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The question is how many ways the word INDIA can be re-written.

I N D I A

There are 5 letters in this word. The letter I is repeated twice, and this number doesn't make any sense if there positions are interchanged.

So,basically the number of ways INDIA can be arrange consider there are two types of I --- the answer is factorial 5. However the letter 'I' is repeated twice. Thus, we should subtract the number of ways the the two letter I is occurred. Thus, we should subtract it. However, we always divide it --- 5!/2. I want to understand, whey do we do so? Why do we divide by 2 here rather than doing subtraction? I couldn't get the logic here. Can someone please explain to me?

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The letter $I$ appears $2$ times.

So every arrangement that you have created appears $2!$ times.

Hence you need to divide the total number of arrangements that you have created by $2!$.


It just so happens that $2!=2$.

If the letter $I$ appeared $3$ times, then you would have to divide by $3!$ (i.e., by $6$).

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  • $\begingroup$ @dexterous_stranger: Thank you, feel free to accept it then :) $\endgroup$ – barak manos Sep 10 '14 at 14:50
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Your intuition to start with is good; we distinguish the two $I$s, lets say as $I_1$ and $I_2$. Then we take all possible permutations of the five (now distinct letters). If we consider any such permutation, say $N\ D\ I_1\ A\ I_2$, then there is always one other different permutation (in this case $N\ D\ I_2\ A\ I_1$) that will give me the same word when I forget the subscripts again. So counting every permutation of the five letters has counted every word twice, and so we have to divide by two to get the right answer - subtracting two would only make sense if the permutations had somehow produced two extra words.

As pointed out in barak's answer; if there were three letters the same, you would in fact have to divide by $6=3!$; given any permutation of your distunguished letters, you can re-order the three that are really supposed to be the same in any way, and you won't get a new word when you un-distinguish them again.

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  • $\begingroup$ Can you help me here - fence error problem - math.stackexchange.com/questions/923663/… $\endgroup$ – dexterous Sep 10 '14 at 14:52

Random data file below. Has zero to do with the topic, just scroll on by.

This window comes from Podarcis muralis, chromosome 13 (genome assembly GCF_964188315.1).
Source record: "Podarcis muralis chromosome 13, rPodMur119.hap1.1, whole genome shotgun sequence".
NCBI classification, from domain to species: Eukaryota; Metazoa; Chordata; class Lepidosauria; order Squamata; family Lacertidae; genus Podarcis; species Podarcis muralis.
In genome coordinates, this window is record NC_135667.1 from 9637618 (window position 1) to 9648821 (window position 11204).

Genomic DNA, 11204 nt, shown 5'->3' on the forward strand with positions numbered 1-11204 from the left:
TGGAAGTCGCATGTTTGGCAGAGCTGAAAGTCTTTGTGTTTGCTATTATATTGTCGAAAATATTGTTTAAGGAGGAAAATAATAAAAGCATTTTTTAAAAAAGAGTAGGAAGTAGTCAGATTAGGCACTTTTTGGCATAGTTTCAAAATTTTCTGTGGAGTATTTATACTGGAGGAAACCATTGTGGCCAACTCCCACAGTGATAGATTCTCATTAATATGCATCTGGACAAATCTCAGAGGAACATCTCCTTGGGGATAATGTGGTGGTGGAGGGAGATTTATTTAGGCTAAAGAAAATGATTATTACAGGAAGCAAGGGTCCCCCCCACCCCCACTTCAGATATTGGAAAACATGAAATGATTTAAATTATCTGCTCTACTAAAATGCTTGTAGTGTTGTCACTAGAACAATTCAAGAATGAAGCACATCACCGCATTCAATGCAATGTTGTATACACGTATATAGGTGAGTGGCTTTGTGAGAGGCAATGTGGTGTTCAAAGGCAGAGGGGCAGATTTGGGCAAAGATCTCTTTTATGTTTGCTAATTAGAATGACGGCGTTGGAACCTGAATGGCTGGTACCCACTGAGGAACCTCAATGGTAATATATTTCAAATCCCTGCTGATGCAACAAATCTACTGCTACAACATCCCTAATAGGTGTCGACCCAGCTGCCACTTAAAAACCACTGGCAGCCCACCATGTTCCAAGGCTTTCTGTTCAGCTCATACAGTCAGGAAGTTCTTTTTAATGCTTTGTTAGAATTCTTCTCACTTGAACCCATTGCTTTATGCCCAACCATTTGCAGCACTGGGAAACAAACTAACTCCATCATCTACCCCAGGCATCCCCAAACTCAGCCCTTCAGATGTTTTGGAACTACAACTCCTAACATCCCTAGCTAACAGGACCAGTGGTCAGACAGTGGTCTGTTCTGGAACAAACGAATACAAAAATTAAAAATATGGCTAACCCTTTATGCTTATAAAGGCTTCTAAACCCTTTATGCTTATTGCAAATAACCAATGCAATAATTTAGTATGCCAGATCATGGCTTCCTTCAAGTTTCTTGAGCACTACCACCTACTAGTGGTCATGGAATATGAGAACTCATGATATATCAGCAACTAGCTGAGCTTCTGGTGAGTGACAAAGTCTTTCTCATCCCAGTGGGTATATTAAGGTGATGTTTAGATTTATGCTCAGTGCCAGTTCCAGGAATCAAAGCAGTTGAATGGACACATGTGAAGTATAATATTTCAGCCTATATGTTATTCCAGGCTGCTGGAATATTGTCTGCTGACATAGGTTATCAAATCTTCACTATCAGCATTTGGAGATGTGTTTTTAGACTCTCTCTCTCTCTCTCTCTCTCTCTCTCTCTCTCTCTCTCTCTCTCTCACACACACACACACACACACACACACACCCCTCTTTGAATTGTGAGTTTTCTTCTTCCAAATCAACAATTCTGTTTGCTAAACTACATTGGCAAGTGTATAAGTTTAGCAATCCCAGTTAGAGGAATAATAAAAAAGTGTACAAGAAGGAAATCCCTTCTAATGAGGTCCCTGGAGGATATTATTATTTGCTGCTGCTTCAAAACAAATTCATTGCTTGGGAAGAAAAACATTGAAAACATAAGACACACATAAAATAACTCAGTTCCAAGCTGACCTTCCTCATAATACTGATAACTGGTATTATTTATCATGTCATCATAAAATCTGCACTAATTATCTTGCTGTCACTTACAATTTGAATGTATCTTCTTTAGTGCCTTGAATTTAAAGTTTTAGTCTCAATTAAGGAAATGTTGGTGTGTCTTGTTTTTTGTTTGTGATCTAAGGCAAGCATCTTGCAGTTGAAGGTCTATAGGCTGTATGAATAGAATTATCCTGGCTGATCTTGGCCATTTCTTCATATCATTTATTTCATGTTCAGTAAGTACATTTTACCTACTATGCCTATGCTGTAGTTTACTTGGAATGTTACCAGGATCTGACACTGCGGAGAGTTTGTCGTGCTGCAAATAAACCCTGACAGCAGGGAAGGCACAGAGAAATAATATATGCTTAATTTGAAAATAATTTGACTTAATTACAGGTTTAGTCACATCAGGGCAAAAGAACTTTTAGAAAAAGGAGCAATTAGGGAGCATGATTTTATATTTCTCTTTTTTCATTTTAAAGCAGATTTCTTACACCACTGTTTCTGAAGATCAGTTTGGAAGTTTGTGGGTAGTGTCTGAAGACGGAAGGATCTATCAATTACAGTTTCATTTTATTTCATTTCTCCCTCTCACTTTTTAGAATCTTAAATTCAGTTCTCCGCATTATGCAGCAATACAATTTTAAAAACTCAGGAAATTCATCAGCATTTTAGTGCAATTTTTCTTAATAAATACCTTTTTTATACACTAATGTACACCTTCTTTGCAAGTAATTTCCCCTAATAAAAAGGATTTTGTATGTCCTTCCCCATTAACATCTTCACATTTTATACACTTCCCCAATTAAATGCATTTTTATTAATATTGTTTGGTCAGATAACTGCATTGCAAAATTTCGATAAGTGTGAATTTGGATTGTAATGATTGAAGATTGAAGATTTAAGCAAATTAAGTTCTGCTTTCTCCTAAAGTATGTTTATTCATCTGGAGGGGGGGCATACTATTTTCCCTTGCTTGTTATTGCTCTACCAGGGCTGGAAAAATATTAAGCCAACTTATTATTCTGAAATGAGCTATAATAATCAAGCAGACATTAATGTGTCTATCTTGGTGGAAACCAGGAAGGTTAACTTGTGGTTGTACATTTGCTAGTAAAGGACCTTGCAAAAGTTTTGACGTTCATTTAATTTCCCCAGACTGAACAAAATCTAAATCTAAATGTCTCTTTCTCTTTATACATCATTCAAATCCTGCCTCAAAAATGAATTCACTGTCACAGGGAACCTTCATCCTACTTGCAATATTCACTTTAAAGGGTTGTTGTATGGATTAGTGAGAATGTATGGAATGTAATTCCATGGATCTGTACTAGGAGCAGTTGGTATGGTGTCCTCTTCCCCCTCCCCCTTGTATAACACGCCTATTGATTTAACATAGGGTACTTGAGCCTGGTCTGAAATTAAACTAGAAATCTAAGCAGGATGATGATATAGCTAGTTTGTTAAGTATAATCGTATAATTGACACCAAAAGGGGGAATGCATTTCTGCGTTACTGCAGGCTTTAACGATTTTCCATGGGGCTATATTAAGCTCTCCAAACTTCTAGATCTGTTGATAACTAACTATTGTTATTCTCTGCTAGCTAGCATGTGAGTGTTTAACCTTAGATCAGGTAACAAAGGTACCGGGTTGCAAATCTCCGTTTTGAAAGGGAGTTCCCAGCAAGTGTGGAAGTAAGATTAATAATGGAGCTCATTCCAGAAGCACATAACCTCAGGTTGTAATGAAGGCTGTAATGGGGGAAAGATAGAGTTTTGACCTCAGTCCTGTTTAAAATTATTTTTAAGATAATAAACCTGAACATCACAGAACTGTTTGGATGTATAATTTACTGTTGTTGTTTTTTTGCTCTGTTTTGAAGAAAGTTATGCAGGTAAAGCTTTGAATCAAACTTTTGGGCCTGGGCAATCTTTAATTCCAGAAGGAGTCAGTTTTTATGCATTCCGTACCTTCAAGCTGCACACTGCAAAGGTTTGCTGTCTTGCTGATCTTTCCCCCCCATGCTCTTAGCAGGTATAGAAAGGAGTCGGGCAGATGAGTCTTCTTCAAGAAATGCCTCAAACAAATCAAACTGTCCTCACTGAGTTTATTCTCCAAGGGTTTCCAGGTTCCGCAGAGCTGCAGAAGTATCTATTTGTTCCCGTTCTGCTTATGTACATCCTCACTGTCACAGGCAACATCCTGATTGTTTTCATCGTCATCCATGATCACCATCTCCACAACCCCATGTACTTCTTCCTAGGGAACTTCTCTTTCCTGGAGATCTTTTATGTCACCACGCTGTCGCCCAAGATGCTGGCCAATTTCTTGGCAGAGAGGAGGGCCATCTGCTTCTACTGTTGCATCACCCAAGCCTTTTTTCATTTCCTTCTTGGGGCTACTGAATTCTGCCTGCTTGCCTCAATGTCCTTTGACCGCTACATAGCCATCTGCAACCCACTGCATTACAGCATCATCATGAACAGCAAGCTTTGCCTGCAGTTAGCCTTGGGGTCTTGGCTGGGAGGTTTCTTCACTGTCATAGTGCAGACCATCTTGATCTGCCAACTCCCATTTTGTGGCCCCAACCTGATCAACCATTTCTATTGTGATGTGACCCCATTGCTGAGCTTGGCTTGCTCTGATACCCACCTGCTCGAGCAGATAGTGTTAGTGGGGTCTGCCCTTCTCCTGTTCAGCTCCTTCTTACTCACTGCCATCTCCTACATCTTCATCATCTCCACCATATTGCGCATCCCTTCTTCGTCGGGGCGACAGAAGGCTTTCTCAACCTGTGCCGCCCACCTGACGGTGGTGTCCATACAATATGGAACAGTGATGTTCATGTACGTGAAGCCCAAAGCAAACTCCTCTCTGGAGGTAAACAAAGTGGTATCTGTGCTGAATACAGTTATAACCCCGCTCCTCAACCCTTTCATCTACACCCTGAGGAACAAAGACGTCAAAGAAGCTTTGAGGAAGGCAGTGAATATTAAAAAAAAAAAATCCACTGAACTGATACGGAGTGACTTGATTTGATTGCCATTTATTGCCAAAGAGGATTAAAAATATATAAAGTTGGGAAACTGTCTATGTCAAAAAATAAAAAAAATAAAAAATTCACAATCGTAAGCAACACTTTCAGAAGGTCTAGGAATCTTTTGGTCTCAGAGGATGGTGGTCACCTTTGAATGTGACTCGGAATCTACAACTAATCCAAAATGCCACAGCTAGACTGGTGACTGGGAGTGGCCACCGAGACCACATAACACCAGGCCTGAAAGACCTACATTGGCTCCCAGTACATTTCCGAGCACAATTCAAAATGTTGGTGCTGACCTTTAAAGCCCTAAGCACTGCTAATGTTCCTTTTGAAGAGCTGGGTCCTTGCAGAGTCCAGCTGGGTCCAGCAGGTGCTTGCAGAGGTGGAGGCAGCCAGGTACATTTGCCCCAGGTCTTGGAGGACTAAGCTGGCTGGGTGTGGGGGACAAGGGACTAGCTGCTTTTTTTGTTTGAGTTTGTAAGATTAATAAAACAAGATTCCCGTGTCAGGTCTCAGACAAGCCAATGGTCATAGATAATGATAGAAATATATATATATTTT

• $\begingroup$ @dexterous_stranger I think that question is too general for me to give a good answer to. $\endgroup$ – mdp Sep 10 '14 at 15:49
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Assume we have 4 balls , Number of ways of arranging 4 balls is Factorial of 4 ie 24. Now Suppose we have 1 Red Ball and 3 Black Balls ( ie, R B B B ) . Consider Black balls as B1 , B2 and B3 . Hence we have now (R B1 B2 B3) . We can have 4 ways of this permutation

R B1 B2 B3 | B1 R B2 B3 | B1 B2 R B3| B1 B2 B3 R Lets denote this Set as S1.

Now we Know that Number of ways of arrangements of black balls is 3 ! => 6 . Thus we will have 6 more sets like S1 but with different arrangements for black balls. ie Total we will have 24 such permutations ,Now as we initially knew that we will have 24 permutations of 4 balls . Also we now know Contribution of 3 same black balls in this 24 permutations ie 4 * 6 Now To eliminate these EXTRA Permutations , Answer would be 24 / 6 = > 4 ( Set S1) and not 26 - 6 => 18 Which is Wrong. Thanks.

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  • $\begingroup$ Please use Mathjax! $\endgroup$ – Arman Malekzadeh Jun 14 '17 at 7:21
  • $\begingroup$ @ArmanMalekzade I am new here , Thanks for the suggestion . $\endgroup$ – Archit Chauhan Jun 14 '17 at 9:39

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